Preparing your skin for surgery

Leading up to surgery

Accordion Content

Shower once every day for at least 3 days before your surgery using the special body wash.

  1. Wash your hair, face and body with normal shampoo, conditioner and normal skin cleaner then wash it off completely.
  2. Turn off the shower.
  3. Pour the special body wash onto a clean wet washcloth and rub it all over your body – mainly under your arms, groin and other areas such as breasts or skin folds. Do not use it on your face or eyes.
  4. Rub the washcloth all over your entire body for 3 to 5 minutes. You may need to add extra body wash.
  5. Turn on the shower and rinse the body wash off.
  6. You’re not finished yet:
  7. Do these steps 2-5 one more time.
  8. Dry your body afterwards with a clean towel. Use a clean towel each day.
  9. Repeat every day for at least 3 days before your surgery, including on the morning of your surgery, using the special preoperative body wash.

 Some patients may be required to use the special body wash or a bacteria-killing ointment for longer before surgery. Ask the team if you will need to do this.

On the day of surgery

Accordion Content
  • Do not use lotions, creams, powders or under-arm deodorant. These can make it hard for the operating room staff to stick heart monitoring dots to your skin.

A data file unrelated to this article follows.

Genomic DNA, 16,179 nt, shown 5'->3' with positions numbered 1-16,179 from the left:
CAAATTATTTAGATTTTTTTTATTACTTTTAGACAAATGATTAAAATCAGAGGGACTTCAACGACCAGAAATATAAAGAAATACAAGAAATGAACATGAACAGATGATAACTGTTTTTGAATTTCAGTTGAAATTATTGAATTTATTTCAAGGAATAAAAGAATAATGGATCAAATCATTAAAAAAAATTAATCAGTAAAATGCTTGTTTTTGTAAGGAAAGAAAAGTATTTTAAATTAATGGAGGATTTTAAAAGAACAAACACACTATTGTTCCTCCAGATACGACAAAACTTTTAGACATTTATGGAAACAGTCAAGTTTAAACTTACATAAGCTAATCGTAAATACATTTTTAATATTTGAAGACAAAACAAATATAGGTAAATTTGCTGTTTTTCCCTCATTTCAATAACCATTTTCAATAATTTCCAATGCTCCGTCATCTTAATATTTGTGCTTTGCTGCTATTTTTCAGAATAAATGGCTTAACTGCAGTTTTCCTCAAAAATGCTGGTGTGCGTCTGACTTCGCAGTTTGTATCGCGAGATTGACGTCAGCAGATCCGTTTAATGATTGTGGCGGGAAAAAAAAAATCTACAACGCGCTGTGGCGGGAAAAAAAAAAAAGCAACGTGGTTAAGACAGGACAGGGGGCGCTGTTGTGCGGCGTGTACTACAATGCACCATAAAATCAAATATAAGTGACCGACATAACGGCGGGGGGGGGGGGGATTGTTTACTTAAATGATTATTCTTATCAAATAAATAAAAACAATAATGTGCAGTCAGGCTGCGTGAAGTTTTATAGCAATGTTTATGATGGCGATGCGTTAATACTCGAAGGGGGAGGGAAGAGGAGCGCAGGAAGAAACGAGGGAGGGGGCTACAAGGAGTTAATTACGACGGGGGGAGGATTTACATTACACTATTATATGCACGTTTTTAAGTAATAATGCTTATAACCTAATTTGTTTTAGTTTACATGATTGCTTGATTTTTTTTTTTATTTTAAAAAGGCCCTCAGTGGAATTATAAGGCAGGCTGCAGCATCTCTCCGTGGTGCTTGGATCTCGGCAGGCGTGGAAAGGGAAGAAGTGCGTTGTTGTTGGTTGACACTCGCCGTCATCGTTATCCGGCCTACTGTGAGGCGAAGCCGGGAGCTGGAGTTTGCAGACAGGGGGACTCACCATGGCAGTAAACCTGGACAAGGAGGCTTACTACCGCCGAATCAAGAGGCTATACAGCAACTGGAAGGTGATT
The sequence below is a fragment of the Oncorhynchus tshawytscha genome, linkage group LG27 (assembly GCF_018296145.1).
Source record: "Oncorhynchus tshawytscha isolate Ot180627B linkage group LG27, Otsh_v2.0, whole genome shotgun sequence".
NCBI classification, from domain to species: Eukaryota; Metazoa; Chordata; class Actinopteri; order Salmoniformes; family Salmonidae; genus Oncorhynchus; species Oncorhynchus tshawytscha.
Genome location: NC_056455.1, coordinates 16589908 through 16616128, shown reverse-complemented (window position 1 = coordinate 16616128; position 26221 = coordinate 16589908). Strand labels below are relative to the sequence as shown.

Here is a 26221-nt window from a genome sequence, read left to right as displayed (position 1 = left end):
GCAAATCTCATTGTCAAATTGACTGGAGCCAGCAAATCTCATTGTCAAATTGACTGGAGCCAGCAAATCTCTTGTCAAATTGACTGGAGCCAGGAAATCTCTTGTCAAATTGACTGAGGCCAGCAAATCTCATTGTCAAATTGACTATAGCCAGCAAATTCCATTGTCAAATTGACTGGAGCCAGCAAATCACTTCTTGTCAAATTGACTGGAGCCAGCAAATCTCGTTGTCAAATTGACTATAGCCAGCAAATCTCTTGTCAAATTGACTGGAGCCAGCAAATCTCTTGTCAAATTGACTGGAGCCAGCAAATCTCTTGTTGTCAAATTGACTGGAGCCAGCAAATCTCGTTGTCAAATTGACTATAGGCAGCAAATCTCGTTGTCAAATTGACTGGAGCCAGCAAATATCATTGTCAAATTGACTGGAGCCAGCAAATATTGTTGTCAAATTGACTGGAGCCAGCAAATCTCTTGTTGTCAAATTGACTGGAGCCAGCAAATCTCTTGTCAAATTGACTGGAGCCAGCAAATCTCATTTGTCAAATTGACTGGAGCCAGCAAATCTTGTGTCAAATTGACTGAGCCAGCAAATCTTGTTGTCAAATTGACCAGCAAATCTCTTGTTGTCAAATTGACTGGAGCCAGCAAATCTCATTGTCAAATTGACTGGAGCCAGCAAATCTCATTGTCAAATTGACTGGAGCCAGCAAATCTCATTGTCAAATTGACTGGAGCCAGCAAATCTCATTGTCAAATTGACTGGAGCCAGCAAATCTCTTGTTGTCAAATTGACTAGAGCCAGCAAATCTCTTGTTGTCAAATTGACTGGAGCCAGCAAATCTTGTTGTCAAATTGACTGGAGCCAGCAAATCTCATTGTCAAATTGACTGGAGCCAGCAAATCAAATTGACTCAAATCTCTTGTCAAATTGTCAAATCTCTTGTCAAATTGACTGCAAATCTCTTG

• Do not shave or wax below the neck (facial shaving is allowed). Shaving or waxing can cause small cuts that introduce infection.
  • Do not wear lipstick, nail polish or facial makeup. Remove acrylic or fake nails in the weeks before surgery. This will help the operating room staff monitor the true colour of your skin and nails during surgery. Small particles of makeup could go into your eyes while you are asleep under anaesthetic. Fake nails hide bacteria.
  • Do not use hairspray or hair gel as these can be flammable. 

Staff steps to protect you

Accordion Content

We expect all of our staff to be very careful in following our rules to protect you:

  • Every member of staff must clean their hands using the alcohol rub or soap and water, before they touch you. You should clean your hands too while in hospital
  • Staff should wear a plastic apron if the front of their body touches you
  • Staff don’t need to wear gloves to touch you unless they are expecting to have contact with your blood, urine, or other body substance
  • Every piece of equipment that is used on more than one patient must be cleaned before it touches you, and again after it has been used
  • Your room should look clean. There should be no dust, and there should be nothing left behind from previous patients.

Tell us if you see someone not following these rules.